But who is at the center? A.J. Again. To make it even stronger, she’s in the center of a storyline with John Cena being a part of it. That’s like having a Wrestlemania match with the Undertaker* in terms of prestige. Seeing the two in the ring together, sharing a kiss, I couldn’t help but think about that Cena-Ryder-Kane-Eve storyline that took place so long ago. As great as that storyline could have been it was ruined by the payoff that was Eve’s “revelation” of using Ryder and Cena for prestige, grandeur, greatness and possibly physical pleasure. If anything you could argue that SHE was Kane’s protégé the entire time, or the Amanda to Kane’s John Kramer, if you will. It makes me wonder about A.J.
That’s the second major point of the curious case of April Mendez. If the first is that she forms triangles around her, the second is a question of her ultimate intentions. While the kiss with Cena physically resembled the infamous Suddenly (as sung by Billy Ocean) moment with Eve, the cold-blooded words from Ziggler got the cogs in my head turning. “What does A.J. Lee really want?” She went from tag team Diva, to Bryan’s latest conquest (maybe it was SHE who invented “Yes! Yes! Yes!”, if you know what I mean), to main event symbol of attraction, to general manager, to sharing the spotlight with John Cena. That’s arguably a step up in power each time.
What does this have to do with Eve? Eve lusted after power, and she went from top Diva to Ryder’s reason for plunking his twanger to Cena’s fleeting but significant snake charmer, to being Johnny Ace’s head administrator, and yes, I have to admit that it sounds really sexualized but that last part was her official title. She rose in strength, and last I checked she was Divas’s Champion, again, after a bit as Teddy Long’s assistant.
I say they ruined that storyline with Eve the second they had her reveal her intentions; Cena overhearing was just icing on the nasty cake. If A.J. is supposed to have some kind of dark element or egomaniacal intentions to her, it can work because she’s believable as a long-term planner. Eve seemed to use, of all people, Zack Ryder, and John Cena was thrown in later as some kind of twisted “big brother” to the man who made wheelchair violence seem funny. A.J. can come across as vindictive and sympathetic, and all the while everything can seem organic with her. If she does turn out to be doing all she’s doing, forming these triangles and such for her own advancement, would it seem wrong? Would she not have motive and proper motivation? What if she was really just crazy? What if she really did just jump from guy to guy because she liked the attention?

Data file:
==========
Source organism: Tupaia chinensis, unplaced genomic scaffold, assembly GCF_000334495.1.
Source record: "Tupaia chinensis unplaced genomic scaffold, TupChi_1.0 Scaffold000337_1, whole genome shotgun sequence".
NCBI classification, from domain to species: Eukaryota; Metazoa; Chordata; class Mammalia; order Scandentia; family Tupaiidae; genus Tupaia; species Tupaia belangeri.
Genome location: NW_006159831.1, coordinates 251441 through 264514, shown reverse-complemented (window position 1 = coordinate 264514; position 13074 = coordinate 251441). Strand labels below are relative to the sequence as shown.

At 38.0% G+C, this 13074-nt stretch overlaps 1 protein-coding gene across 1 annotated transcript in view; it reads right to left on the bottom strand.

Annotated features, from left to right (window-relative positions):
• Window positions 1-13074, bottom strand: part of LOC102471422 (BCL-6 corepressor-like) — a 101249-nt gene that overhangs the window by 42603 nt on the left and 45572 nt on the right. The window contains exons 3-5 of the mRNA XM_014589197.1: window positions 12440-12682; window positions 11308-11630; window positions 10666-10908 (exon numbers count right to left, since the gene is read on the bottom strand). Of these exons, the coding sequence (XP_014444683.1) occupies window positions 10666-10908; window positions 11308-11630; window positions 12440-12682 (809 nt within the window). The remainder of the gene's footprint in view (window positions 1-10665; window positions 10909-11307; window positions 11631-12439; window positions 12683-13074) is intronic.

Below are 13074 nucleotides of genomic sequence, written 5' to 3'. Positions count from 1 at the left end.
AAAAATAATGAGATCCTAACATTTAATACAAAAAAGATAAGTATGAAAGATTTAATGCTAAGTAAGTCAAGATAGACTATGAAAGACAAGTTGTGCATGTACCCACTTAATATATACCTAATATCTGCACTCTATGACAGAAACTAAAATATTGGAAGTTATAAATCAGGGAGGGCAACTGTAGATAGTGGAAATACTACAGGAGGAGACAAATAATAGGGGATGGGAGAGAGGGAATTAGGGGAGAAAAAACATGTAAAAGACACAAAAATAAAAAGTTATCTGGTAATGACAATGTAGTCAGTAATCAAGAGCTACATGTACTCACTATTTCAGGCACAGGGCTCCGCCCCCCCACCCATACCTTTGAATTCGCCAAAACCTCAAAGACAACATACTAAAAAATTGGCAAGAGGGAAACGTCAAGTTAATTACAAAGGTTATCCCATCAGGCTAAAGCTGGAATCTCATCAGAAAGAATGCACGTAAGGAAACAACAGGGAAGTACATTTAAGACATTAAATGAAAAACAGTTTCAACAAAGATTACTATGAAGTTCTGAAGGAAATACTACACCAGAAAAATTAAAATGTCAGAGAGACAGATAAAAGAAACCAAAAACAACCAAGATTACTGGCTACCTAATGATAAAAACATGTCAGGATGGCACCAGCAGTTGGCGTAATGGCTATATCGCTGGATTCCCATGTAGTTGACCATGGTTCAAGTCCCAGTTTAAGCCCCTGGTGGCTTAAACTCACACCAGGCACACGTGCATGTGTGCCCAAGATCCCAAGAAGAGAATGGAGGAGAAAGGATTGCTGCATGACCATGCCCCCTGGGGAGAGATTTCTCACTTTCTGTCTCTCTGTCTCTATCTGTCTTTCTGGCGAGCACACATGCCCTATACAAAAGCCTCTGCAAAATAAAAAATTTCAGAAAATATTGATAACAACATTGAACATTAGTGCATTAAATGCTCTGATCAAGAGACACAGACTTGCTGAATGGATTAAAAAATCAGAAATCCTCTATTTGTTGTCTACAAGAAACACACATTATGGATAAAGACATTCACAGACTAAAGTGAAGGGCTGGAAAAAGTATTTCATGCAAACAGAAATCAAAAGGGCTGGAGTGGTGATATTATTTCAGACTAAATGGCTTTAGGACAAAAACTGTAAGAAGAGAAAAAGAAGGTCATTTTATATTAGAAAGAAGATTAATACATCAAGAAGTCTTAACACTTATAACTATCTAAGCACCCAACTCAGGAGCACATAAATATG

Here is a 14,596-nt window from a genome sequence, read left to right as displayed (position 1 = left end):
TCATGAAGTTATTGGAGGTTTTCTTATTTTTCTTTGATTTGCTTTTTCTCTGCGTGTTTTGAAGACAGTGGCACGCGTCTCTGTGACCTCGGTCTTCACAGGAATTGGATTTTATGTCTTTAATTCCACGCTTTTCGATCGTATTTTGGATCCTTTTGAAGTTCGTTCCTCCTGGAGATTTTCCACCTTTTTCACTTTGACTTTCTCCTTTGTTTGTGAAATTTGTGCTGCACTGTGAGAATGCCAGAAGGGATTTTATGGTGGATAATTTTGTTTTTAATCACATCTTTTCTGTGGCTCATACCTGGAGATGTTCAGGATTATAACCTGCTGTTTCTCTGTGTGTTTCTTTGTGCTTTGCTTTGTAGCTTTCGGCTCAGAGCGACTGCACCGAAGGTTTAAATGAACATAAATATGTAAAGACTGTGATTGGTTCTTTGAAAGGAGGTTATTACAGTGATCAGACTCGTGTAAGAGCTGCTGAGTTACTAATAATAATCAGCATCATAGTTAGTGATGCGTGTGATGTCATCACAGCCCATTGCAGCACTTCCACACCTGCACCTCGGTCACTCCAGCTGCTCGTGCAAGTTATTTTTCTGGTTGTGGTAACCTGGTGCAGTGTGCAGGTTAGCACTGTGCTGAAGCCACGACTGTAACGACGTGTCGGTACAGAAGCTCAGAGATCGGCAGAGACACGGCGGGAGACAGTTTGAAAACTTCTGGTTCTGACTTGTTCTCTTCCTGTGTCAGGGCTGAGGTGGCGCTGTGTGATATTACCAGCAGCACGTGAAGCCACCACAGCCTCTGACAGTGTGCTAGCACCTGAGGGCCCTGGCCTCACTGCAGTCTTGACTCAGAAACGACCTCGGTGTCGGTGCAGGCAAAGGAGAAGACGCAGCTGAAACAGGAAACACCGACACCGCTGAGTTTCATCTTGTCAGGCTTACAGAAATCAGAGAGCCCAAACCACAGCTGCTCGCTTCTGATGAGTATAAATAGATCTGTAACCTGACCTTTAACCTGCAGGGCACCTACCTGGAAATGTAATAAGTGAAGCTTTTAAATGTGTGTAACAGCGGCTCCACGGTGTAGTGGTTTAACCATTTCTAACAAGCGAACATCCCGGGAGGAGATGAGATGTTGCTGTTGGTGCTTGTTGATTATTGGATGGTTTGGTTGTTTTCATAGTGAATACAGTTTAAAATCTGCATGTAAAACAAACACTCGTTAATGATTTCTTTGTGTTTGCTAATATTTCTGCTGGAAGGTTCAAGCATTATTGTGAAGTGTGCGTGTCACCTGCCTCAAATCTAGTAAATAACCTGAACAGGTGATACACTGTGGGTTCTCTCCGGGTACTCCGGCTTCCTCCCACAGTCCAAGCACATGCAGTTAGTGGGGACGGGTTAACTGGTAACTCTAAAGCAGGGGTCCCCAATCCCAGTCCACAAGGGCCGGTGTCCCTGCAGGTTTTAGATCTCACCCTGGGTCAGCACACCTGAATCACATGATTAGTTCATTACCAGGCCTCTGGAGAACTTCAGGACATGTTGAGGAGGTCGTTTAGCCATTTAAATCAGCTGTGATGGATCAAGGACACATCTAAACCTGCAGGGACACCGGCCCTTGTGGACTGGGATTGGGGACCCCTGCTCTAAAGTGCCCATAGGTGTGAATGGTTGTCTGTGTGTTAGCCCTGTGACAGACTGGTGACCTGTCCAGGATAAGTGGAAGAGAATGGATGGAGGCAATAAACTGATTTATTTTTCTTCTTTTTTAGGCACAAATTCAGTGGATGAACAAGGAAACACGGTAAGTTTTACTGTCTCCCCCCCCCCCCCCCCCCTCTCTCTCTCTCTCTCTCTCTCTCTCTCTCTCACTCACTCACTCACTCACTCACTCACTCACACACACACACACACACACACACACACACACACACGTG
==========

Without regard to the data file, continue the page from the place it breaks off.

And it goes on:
This is what makes A.J. Lee such a curious case. She’s the girl next door but she’s so impossibly believable too. How can you not love her bubbly personality and, if I am to paraphrase Rich Boy: “Dat ass”? April Mendez, in all her wonder, is at the top of her game right now, and this is completely unrelated, but she’s not too too bad in the ring either. All that in mind, I look forward to what’s next for April Mendez, aka A.J. Lee. She’s the queen of the crazy in the WWE. The queen of sanity.
Oh, and just because I’m feeling nice, here’s a John Laurinaitis promo:
* denotes hyperbole, exaggeration or drunken assertions
According to Gerweck.net, Matt Hardy commented during a recent interview that a Hardy Boys reunion in the WWE early next year would be “very likely.”
Please allow me the opportunity to present myself as one that is as, if not more, prescient than Matthew Moore Hardy…
*ahem* It’s very likely that everyone reading this piece right now will die someday; ba-da-bing, I’m brilliant.
All jokes aside this news seems intriguingly befuddling to me for various reasons.
On one hand it is not uncommon for fans to hear an athlete working in the professional wrestling business make the statement, “never say never.”
In fact that statement is one of the few tried and true things of the industry built on scripted or staged athletic contests. While we fans build imaginary walls between pro wrestling organizations, the reality consistently remains that pro wrestling/sports entertainment is a business; hundreds and thousands of people (if not millions) make their living off the blood, sweat and tears that comes with “wrasslin’.”
From that perspective “never say never” provides an entirely different connotation. We’d like to believe that most wrestlers have blood feuds and vendettas against certain pro wrestling promotions and companies, but the bittersweet truth is that the thin line between morals and ethics creates an uncomfortably grey area of understanding for fans when it concerns an athlete’s well-being after one’s wrestling career is over.